Citrus Australia hopes Queensland mandarins can score U.S. market access -

Citrus Australia hopes Queensland mandarins can score U.S. market access

With a couple of notable exceptions, the current U.S. Administration has been at a relative standstill when it comes to publishing new final rules for import access protocols in fresh produce. 

Citrus Australia citrus market access manager David Daniels.

Much attention has been given to the ambitions of sectors like the Colombian avocado industry and Argentina's lemon growers, but there is another fast-growing fruit export sector looking to improve its relationship with the United States. 

At Fresh Fruit Portal we caught up with Citrus Australia citrus market access manager David Daniels to discuss what is effectively the last main frontier in market access deals for his sector. 

"When access for Australian citrus was initially granted some decades ago, it was granted on the basis of access for the pest-free areas in the southern states," Daniels said.

Since then though there has been huge growth in the Australian mandarin industry, and more than half of the country's production area for that category comes from the northeastern state of Queensland which wasn't included in the original protocol.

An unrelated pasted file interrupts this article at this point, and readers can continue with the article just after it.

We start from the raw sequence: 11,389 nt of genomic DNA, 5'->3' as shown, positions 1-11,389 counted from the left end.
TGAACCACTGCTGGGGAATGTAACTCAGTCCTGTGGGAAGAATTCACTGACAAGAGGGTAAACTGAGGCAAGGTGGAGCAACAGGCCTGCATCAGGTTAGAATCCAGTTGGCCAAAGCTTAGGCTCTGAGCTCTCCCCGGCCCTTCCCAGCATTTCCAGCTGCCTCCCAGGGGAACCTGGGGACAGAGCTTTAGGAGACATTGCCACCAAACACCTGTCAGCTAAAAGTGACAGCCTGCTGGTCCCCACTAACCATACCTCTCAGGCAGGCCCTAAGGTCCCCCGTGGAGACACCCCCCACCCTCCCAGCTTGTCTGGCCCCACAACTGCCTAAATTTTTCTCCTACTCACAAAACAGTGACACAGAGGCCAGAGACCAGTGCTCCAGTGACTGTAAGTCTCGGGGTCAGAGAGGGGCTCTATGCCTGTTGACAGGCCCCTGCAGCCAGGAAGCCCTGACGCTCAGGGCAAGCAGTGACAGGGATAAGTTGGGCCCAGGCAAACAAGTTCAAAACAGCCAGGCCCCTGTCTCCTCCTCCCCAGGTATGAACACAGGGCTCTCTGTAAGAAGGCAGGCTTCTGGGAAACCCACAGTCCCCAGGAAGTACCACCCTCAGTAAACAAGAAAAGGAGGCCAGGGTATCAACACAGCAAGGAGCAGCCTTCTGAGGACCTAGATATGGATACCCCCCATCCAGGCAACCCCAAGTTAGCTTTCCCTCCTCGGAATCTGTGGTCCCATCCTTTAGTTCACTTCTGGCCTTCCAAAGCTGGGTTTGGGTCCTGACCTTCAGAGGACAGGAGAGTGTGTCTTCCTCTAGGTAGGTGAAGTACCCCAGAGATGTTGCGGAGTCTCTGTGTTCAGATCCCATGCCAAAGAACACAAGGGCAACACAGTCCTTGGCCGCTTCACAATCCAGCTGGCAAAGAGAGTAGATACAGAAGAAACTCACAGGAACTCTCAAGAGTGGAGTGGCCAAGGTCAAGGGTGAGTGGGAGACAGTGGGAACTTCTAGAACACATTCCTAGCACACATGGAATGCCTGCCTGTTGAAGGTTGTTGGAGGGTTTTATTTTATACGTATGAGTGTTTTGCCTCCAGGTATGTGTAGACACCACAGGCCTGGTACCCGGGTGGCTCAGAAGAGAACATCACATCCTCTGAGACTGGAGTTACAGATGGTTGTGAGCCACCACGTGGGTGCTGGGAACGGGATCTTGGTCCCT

"The entire industry across the country is really in a buoyant phase and the Queensland mandarin sector is no different at all," Daniels emphasized.

"They’ve had quite a remarkable couple of years as well – good prices particularly through Asia, particularly through Queensland Murcotts that have done quite well," he said.

"I will say that’s on the back of a couple of disastrous years where they had terrible flood events in Queensland, and in some places three years in a row - they seem to have bounced back from those," he said, adding this season has been very good.

To get a foot in the door for Queensland mandarins, the Australian government and industry have assisted the United States Department of Agriculture (USDA) with whatever information or support they need in order to work toward an arrangement.

"To expand the areas that were granted access would require another risk assessment by the USDA, which they have conducted...that was a couple of years ago they finalized the risk assessment.